The Taliban announced Saturday it will halt offensive operations against government security forces across Afghanistan during three days of Eid al-Fitr festivities, which mark the end of the Muslim fasting month of Ramadan.
The cease-fire coincides with the unilateral, weeklong stoppage of anti-Taliban operations by Afghan President Ashraf Ghani starting Tuesday (June 12).
An insurgent statement said the Taliban leadership has also ordered his fighters not to hold meetings in civilian areas during the holiday period to enable their countrymen to peacefully celebrate the festival. But it vowed to continue attacks on U.S.-led foreign troops in the country.
This will be the first time since 2002 that the Islamist insurgency will cease hostilities in Afghanistan, where it currently controls or contests nearly half of 407 Afghan districts.
A presidential spokesman addressing a news conference in Kabul, said the government would welcome any Taliban steps that would lead to reduce bloodshed in the country.
“We hope that they [Taliban] will be committed to implement their announcement and the cease-fire. And the government of Afghanistan is hopeful that this process [temporary cease-fire] will become a long term process and will result in a sustainable peace in Afghanistan,” said Mohammad Haroon Chakhansoori.
The Taliban, in its announcement from its chief Mullah Hibatullah Akhunzada, has also said it will release some prisoners after seeking commitments from them that they will not rejoin Afghan forces.
Ghani announced on Thursday that Afghan forces will halt offensive operations against the Taliban from June 12 until June 20 to encourage insurgents to come to the table for talks to seek a resolution to the 17-year-old conflict.
Earlier, the Afghan president praised the Taliban's move in remarks posted on his official Twitter account.
“We welcome the three days cease-fire announced by the Taliban starting on the first day of Eid. This comes following the bold decision by the Islamic republic of #Afghanistan to cease the fight for a period of time.”
Afghanistan’s ambassador to neighboring Pakistan, Omar Zakhilwal, also welcomed the insurgent gesture.
It is an “encouraging and important step towards prospects for peace. Hope the pleasure of shedding no Afghan blood in Eid becomes so overwhelming that rest of the year is also declared as Afghan Eid,” tweeted Zakhilwal.
Renowned American expert on Afghanistan, Barnet Rubin, urged all parties to seize the moment to help bring an end to decades of Afghan conflict.
“May all parties, far and near, involved in this 40-year war over Afghanistan work to transform the truce of Eid into a prelude to peace, so that Eid… of 2018 is remembered for all time as truly Mubarak [blessed],” Rubin tweeted. He served in the previous U.S. administration and was part of diplomatic efforts to promote a negotiated end to the Afghan war. Ghani's cease-fire initiative has been widely welcomed at home and internationally.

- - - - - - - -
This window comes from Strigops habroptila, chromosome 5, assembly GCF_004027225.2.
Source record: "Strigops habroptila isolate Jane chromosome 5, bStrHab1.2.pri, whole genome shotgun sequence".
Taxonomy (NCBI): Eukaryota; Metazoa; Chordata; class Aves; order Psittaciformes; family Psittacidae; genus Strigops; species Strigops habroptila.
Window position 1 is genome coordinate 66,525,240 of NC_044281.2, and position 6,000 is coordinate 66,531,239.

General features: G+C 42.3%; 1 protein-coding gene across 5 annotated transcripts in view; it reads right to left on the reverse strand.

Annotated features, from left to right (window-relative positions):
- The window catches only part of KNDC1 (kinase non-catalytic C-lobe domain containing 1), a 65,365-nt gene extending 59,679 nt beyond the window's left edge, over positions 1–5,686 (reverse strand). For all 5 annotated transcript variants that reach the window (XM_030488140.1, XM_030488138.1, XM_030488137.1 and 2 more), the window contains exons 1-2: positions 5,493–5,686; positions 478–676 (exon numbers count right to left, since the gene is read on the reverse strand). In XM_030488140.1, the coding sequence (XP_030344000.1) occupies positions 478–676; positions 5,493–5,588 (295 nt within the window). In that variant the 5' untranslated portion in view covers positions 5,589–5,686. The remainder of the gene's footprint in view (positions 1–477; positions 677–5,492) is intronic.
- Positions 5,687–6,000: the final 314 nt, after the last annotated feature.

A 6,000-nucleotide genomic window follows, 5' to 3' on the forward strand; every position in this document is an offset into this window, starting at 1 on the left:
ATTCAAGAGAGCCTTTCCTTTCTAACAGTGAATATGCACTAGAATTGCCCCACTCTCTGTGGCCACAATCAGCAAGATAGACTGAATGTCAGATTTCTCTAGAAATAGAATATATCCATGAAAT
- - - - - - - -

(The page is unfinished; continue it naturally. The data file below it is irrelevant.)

The U.S. has promised its troops in Afghanistan will honor the truce but will not cease operations against Islamic State and other terrorist organizations.
Neighboring Pakistan has said it supports recent peace Afghan peace initiatives in Afghanistan. "We particularly support all Afghan-owned and Afghan-led efforts aimed at bringing peace and stability to Afghanistan," said a Pakistani Foreign Ministry statement issued Saturday.
Washington confirmed Thursday that it had asked Pakistan to help in facilitating an Afghan peace and reconciliation process by persuading the Taliban to engage in talks with Kabul.
Lisa Curtis, a deputy assistant to U.S. President Donald Trump and senior director for South and Central Asia at the National Security Council, explained to a seminar the U.S. is pursuing "multiple lines of effort" to promote Afghan peace. She said an important component of the effort is to ensure that Pakistan plays "a constructive role" in it.
“We have asked for Pakistan's assistance in facilitating a peace process and we have sought to understand Pakistan's own core security concerns and ensure that its interests are taken into account in any peace process," Curtis said.
The renewed engagement between the two countries comes after months of diplomatic tensions and allegations Islamabad was not doing enough to prevent insurgents from using Pakistani soil for attacks on the other side of the border.
The Pakistan military says its forces have cleared their territory of all terrorism infrastructure and no insurgent safe havens are left in the country.
Officials however acknowledge families of some Taliban leaders and fighters might still be residing along with nearly 2.7 million Afghan refugees the country hosts and they do not rule out the presence of “residual” insurgent fighters hiding in the refugee population.
But Islamabad says its forces are closely monitoring and making sure any Afghan living on Pakistani soil as a refugee is not participating in the violence in Afghanistan.
"Whatever leverage Pakistan has [over the Taliban], although it is receding with the passage of time, we will try to use it to help find an amicable solution for Afghanistan," army spokesman Major-General Asif Ghafoor vowed earlier this week.
But Ghafoor emphasized that the Afghan government will have to play the lead role in any such effort, together with America who he said is "by all means" the main stakeholder in the war-shattered country.
"No one desires more than Pakistan to see peace in Afghanistan," the Pakistani military spokesman said. "We want the U.S. to go back from Afghanistan with a notion of victory, a notion of success. We don't want them to leave behind a chaotic Afghanistan like they did before," Ghafoor said.